Vaccine of measles given with painless and easy-to-administer microneedle patches can immunize against measles at least as well as vaccine given with conventional hypodermic needles.
This is according to research done by the Georgia Institute of Technology and the Centers for Disease Control and Prevention (CDC).
In the study, the researchers developed a technique to dry and stabilize the measles vaccine - which depends on a live attenuated virus - and showed that it remained effective for at least 30 days after being placed onto the microneedles. They also demonstrated that the dried vaccine was quickly released in the skin and able to prompt a potent immune response in an animal model.
The microneedle technique could provide a new tool for international immunization programs against measles, which killed nearly 140,000 children in 2010. The research was reported online October 5 in the journal Vaccine
, and will appear in a special issue of the journal. The research was supported by the Georgia Research Alliance - and indirectly by the Division of Viral Diseases and Animal Resources Branch of the CDC, and by the National Institutes of Health through its support of efforts to develop a microneedle-based influenza vaccine.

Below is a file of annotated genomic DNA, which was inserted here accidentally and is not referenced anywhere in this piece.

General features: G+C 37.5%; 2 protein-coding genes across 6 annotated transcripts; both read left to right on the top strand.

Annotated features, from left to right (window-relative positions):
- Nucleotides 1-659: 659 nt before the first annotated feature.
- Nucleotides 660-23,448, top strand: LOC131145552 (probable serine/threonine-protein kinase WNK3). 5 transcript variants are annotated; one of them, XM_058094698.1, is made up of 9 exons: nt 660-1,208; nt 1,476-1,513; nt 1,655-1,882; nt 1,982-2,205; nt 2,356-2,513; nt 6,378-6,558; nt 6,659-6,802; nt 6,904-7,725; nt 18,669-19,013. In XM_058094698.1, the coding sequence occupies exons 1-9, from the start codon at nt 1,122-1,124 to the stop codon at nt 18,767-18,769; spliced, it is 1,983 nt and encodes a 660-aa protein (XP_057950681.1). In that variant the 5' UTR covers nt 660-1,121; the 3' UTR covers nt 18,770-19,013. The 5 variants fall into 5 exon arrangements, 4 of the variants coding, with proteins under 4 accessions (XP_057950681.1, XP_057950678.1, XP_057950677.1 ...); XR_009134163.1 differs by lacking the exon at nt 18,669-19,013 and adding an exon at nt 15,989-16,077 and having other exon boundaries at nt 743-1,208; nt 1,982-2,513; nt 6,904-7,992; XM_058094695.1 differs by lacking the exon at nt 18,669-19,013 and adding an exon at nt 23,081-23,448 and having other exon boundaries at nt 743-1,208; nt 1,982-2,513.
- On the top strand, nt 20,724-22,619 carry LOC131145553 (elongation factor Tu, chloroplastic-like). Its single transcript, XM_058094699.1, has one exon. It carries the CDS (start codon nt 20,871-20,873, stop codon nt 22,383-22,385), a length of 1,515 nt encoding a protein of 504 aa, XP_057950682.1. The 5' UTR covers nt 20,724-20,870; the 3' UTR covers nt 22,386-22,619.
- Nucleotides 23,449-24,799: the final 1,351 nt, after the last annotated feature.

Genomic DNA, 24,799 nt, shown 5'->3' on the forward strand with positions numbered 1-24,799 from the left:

"We showed in this study that measles vaccine delivered using a microneedle patch produced an immune response that is indistinguishable from the response produced when the vaccine is delivered subcutaneously," said Chris Edens, the study's first author and a graduate student in the Wallace H. Coulter Department of Biomedical Engineering at Georgia Tech and Emory University.
Measles immunization programs now use conventional hypodermic needles to deliver the vaccine. Large global immunization programs therefore require significant logistical support because the vaccine must be kept refrigerated, large numbers of needles and syringes must be shipped, and the ten-dose vaccine vials must be reconstituted with sterile water before use.
Because it requires a hypodermic needle injection, measles immunization programs must be carried out by trained medical personnel. Finally, used needles and syringes must be properly disposed of to prevent potential disease transmission or reuse.